David, you have a fantastic future ahead of you … congrats, the best is yet to come.

I’ve also greatly enjoyed working with David on advancing digital identity together over the past year and value his energy, judgment, and fun-loving spirit. I’ll see you out there on the Identity road, David… Congratulations again!

Information Cards and CardSpace Book

Beginning Information Cards and CardSpace: From Novice to ProfessionalThe first CardSpace book, Marc Mercuri‘s Beginning Information Cards and CardSpace: From Novice to Professional went to press last week and can now be ordered. Marc is an expert in CardSpace and numerous related technologies and his book is chock full of practical examples and samples. Read more about Marc here. Another CardSpace expert, virtual team member, and friend of mine, Steven Woodward, served as technical editor for the book. Congratulations Marc and Steven!

Where to get Windows CardSpace

In a recent comment, midtoad wrote:

There appears to be no way possible to allow my browser to recognize or use CardSpace cards. The one-minute video mentions a small download to be provided but none are available.

Let me try to help here. If you’re on Windows XP or Windows Server 2003 and you want to use Windows CardSpace you need to:

(Of course, if you’re on Windows Vista, you already have both.)

Finally, you didn’t say what browser you’re using. If you’re using IE you’re already set. If you’re using Firefox, follow the installation instructions at And if you’re on other platforms, you might want to check out the Bandit Project’s DigitalMe downloads. Hope this helps!

Sample Information Card Site Live

At you can try out a web site that uses Information Cards for account creation and site sign-in. It also allows you to create an account in the old way, with a username and password, and then associate Information Cards with that account. This site is intended to enable you to experience a site using Information Cards that you can use as a model for the flows on your site.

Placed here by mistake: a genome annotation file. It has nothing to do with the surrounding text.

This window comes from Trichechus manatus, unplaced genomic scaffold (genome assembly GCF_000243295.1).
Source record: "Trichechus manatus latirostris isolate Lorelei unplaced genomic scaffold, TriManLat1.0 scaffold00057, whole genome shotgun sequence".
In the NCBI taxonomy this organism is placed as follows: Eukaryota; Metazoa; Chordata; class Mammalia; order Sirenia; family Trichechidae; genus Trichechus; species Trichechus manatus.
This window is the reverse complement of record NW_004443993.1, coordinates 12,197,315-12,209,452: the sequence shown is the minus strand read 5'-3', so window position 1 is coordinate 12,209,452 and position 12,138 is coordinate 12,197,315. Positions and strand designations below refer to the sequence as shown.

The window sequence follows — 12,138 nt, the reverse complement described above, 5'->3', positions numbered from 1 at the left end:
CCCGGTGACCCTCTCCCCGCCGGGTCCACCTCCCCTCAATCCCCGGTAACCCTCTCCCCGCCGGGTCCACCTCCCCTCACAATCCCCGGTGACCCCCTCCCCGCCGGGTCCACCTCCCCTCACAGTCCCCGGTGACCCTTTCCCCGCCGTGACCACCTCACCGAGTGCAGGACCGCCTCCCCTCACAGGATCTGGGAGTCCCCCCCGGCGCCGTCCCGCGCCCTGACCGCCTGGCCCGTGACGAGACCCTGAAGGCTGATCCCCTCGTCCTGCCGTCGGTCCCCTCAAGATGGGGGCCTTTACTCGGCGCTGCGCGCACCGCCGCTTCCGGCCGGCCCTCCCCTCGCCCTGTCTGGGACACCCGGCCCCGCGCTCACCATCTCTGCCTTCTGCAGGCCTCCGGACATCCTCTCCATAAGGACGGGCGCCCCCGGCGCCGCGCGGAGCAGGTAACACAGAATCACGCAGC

This site simulates e-mail address verification upon account creation. This enables “lost card” scenarios to be handled via card reset e-mails, similarly to how “lost password” scenarios are often handled today. I write “simulated”, because the site doesn’t actually send the e-mails — it just presents the bodies of the e-mails that would be sent as web pages.

This site is built using the Information Card Relying Party Resources I wrote about last week and follows the guidance in the Information Card Deployment Guide. I hope you will find this site useful to further your understanding of how to best employ information cards at your site.

Of course, site best practices are still a work in progress that others are helping to evolve as well, so I’d love to hear feedback on what you like at this site and what you think can be improved. For instance, Eric Norman correctly points out a place where the current site needs to be improved. The My Account page at already does a much better job here, identifying your cards by displaying your name and e-mail address, rather than an unintelligible string of characters. Keep those good ideas coming!